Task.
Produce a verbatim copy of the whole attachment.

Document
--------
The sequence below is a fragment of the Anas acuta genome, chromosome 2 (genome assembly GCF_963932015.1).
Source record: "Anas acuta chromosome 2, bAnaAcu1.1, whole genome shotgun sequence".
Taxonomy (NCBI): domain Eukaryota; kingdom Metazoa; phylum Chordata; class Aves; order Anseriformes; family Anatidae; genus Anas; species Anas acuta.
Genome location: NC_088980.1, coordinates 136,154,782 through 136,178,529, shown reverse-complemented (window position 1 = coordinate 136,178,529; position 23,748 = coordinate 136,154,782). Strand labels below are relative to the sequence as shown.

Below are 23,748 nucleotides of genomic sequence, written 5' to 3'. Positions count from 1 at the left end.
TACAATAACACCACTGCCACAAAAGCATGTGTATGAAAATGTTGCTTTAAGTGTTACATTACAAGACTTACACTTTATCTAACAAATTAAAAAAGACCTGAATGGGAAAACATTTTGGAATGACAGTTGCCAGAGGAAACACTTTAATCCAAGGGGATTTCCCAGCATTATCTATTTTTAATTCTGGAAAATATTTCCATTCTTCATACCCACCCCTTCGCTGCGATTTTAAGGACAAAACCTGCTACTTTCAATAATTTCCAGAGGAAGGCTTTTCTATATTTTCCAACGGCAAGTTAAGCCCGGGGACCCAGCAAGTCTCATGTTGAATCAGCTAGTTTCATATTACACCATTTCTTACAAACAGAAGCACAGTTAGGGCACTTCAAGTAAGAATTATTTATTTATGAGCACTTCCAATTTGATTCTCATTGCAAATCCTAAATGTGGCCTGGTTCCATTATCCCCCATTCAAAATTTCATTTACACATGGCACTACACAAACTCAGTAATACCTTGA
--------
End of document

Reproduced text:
The sequence below is a fragment of the Anas acuta genome, chromosome 2 (genome assembly GCF_963932015.1).
Source record: "Anas acuta chromosome 2, bAnaAcu1.1, whole genome shotgun sequence".
Taxonomy (NCBI): domain Eukaryota; kingdom Metazoa; phylum Chordata; class Aves; order Anseriformes; family Anatidae; genus Anas; species Anas acuta.
Genome location: NC_088980.1, coordinates 136,154,782 through 136,178,529, shown reverse-complemented (window position 1 = coordinate 136,178,529; position 23,748 = coordinate 136,154,782). Strand labels below are relative to the sequence as shown.

Below are 23,748 nucleotides of genomic sequence, written 5' to 3'. Positions count from 1 at the left end.
TACAATAACACCACTGCCACAAAAGCATGTGTATGAAAATGTTGCTTTAAGTGTTACATTACAAGACTTACACTTTATCTAACAAATTAAAAAAGACCTGAATGGGAAAACATTTTGGAATGACAGTTGCCAGAGGAAACACTTTAATCCAAGGGGATTTCCCAGCATTATCTATTTTTAATTCTGGAAAATATTTCCATTCTTCATACCCACCCCTTCGCTGCGATTTTAAGGACAAAACCTGCTACTTTCAATAATTTCCAGAGGAAGGCTTTTCTATATTTTCCAACGGCAAGTTAAGCCCGGGGACCCAGCAAGTCTCATGTTGAATCAGCTAGTTTCATATTACACCATTTCTTACAAACAGAAGCACAGTTAGGGCACTTCAAGTAAGAATTATTTATTTATGAGCACTTCCAATTTGATTCTCATTGCAAATCCTAAATGTGGCCTGGTTCCATTATCCCCCATTCAAAATTTCATTTACACATGGCACTACACAAACTCAGTAATACCTTGA